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House bill introduced that would temporarily legalize digital news publisher collusion against Facebook and Google

The ranking member of the House Judiciary Antitrust Subcommittee, Congressman David Cicilline (D-RI), introduced a bill yesterday that would legalize the collusion of digital news publishers in negotiations with Facebook and Google. ASNE, NNA, and AAN support the bill, as do many state-level media organizations.

Read the full bill.

From the Congressman’s provided fact sheet:

The Journalism Competition and Preservation Act establishes a 48- month safe harbor for the free press to band together to negotiate with online platforms to improve the access and quality of news online. Importantly, the safe harbor is narrowly tailored to ensure that coordination by news publishers is only in the interest in promoting trust and quality journalism. The Journalism Competition and Preservation Act only allows coordination by news publishers if it (1) directly relates to the quality, accuracy, attribution or branding, and interoperability of news; (2) benefits the entire industry, rather than just a few publishers, and are non-discriminatory to other news publishers; and (3) is directly related to and reasonably necessary for these negotiations, instead of being used for ulterior purposes.

The bill is positioned as a free market friendly effort, and says that platform dominance is different than a healthy free market because high-quality creators are disadvantaged in favor of cheap media, which can subsist more easily on the minor revenues passed through by Facebook and Google.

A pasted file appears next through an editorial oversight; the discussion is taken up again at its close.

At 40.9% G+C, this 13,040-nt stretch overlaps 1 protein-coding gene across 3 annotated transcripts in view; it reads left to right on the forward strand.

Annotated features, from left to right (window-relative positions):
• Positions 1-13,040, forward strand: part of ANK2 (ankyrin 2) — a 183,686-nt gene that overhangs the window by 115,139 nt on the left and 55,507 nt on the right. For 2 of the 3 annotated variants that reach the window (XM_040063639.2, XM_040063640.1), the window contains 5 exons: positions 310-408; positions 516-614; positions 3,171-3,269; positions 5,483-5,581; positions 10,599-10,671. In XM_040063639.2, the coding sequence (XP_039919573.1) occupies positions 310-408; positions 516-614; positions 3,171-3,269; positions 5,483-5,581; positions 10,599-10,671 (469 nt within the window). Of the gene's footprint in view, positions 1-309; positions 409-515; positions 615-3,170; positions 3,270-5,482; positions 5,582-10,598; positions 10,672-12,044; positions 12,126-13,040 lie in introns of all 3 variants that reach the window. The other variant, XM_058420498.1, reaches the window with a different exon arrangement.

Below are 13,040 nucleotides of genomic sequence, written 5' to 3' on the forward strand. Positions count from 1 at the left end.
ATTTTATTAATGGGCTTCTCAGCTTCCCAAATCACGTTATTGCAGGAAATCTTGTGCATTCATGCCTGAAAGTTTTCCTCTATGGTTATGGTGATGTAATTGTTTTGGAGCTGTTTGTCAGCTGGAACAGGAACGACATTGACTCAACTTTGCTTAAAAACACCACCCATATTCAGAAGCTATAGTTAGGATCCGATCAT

I’m not one to have any informed opinion on whether this bill could pass. But very interesting indeed…


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The past, present, and future of making the WordPress Editor work for editors

Presented originally in 2017 at WordCamp Baltimore and adapted for this weekend’s WordCamp Lancaster.


The people you meet at WordCamp

Last weekend I presented at WordCamp Lancaster and had a great time. When I did this last time, I wrote about driving route 30 (the historic Lincoln Highway), but this year I wanted to spotlight a few other attendees, as it’s the people that make WordCamp worth attending. And really, it’s the people that make WordPress and other open source communities so special.


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